If I had a nickel for every time I saw a forum post or received an email from someone who has been fighting tooth and nail with family members about prepping…well I’d have an awful lot of nickels. Seems like many if not most preppers have been through that particular gauntlet at least a time or two.
Make no mistake, trying to prep for a family without support can be a very daunting task. Couple that with outright ridicule and you feel as though it is impossible. You know prepping is the smart thing to do, but trying to convince loved ones of that just seems like a losing battle sometimes. This creates a lot of stress and discord, which helps no one.
Let’s look at some ways to try and get them on your side.
First, lay off the conspiracy theories and stop hammering on your family about potential major disasters like the Yellowstone Caldera blowing, terrorists using EMP devices, pandemics, or total economic collapse. You’re not going to get very far discussing the New World Order or how Executive Orders are being passed to facilitate a martial law scenario. Believe them if you want, I’m not telling you otherwise. What I am saying though, is by using those as your primary arguments for prepping, you’re always going to be fighting a losing battle.
Instead, talk about more mundane situations that would require the use of preps. A couple years back, there was a major blizzard that hit the upper Midwest. A couple hundred cars were stranded overnight on interstate highways. Those people were just plain stuck until the snow stopped falling and plows could get to them. Having a kit in the back seat in a situation like that would make things at least a little more comfortable. A couple years before that, an ice storm knocked out power for weeks in some parts of the Midwest. Not a day or two, but weeks! No one was going anywhere any time soon. Can’t imagine how many people were running out of food and prescription meds before order was restored. How about potential unemployment? In this day and age, very few jobs are truly secure. If you or your spouse were to suddenly find themselves downsized, having food stored can provide a cushion against having to rely on unemployment compensation.
By concentrating on these much more likely scenarios, you’ll sound much more reasonable than someone who instead argues the lizard people from Alpha Centauri have replaced all our leaders with replicants.
For those spouses who are concerned about the cost of prepping, talk about how by purchasing extra food now, you’ll eat tomorrow at today’s prices. For many families, the grocery bill is a large part of their overall budget and anything that can be done to cut it down will be appreciated. Show your spouse how much prices have gone up in the last few years, even as package sizes have shrunk. This type of argument can go a long way with the nickel-and-dimers out there.
Few of us would consider driving a vehicle without having it insured. I’d say almost all of us have some form of homeowner or renter insurance as well, right? Insurance is one of those very few things we buy and pray we never have to use. Heck, there are many times we’ll go to extreme lengths just to not use it. Ever been in a small fender-bender accident? Did you or the other person make an offer to just pay for the damage out of pocket, rather than have to report the claim and incur raised rates? Think about it — you spend hundreds of dollars a year on automobile insurance and yet you’ll gladly pay another couple hundred bucks just so you don’t have to use it. Prepping is just like insurance in that way. We spend quite a bit of money and hope we’ll never have to really rely on our preps. Sure, we’ll rotate our food storage so in that way, we’re using our preps. But most of us fervently pray we will never be in a position where we’ll truly need those preps. Prepping is nothing more than buying an insurance policy against future emergencies.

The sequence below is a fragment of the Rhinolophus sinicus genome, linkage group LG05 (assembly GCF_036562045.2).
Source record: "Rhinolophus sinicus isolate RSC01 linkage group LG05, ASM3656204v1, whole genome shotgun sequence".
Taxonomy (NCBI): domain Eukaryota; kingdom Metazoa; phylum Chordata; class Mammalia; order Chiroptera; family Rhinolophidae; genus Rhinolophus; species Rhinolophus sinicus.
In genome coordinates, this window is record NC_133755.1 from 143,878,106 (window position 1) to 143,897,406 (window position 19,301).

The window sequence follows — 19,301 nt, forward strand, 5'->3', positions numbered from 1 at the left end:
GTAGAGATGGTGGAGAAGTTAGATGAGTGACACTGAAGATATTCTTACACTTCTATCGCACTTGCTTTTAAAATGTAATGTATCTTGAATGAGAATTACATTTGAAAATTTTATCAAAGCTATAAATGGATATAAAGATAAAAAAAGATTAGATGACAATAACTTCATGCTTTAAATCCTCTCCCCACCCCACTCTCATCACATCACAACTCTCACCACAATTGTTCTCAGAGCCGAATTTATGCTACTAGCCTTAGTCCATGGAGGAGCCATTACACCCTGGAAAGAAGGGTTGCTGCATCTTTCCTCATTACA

If all else fails and your family just refuses to “see the light,” you may just have to go it alone. At least until something does happen that illustrates you were right all along. Until that happens though, you face an uphill battle. Not insurmountable by any means, but difficult just the same. If funds are the issue, meaning your spouse is the breadwinner and is in charge of most of the finances for the home, maybe look into part-time work for yourself. Sure, flipping burgers is no one’s dream job but it can bring in a decent income stream you could devote to your “hobby.” Learn to pinch dimes until they whimper and squeak. Use coupons religiously, shop the sale ads, visit rummage sales regularly. If you’re only given a certain amount to spend each month on food, learn to make it stretch as far as you can.
Whatever you do though, don’t give up. Keep working at your preps as best you can. Yes, one person can only do so much. But, even one person’s efforts can provide considerably more than the efforts of no one.
Jim Cobb writes as The Frugal Prepper in every issue of Survivalist Magazine. His primary website is SurvivalWeekly.com and he also blogs daily for Survival-Gear.com. His new book, Prepper’s Home Defense, is available for pre-order and will be out in October, 2012, from Ulysses Press.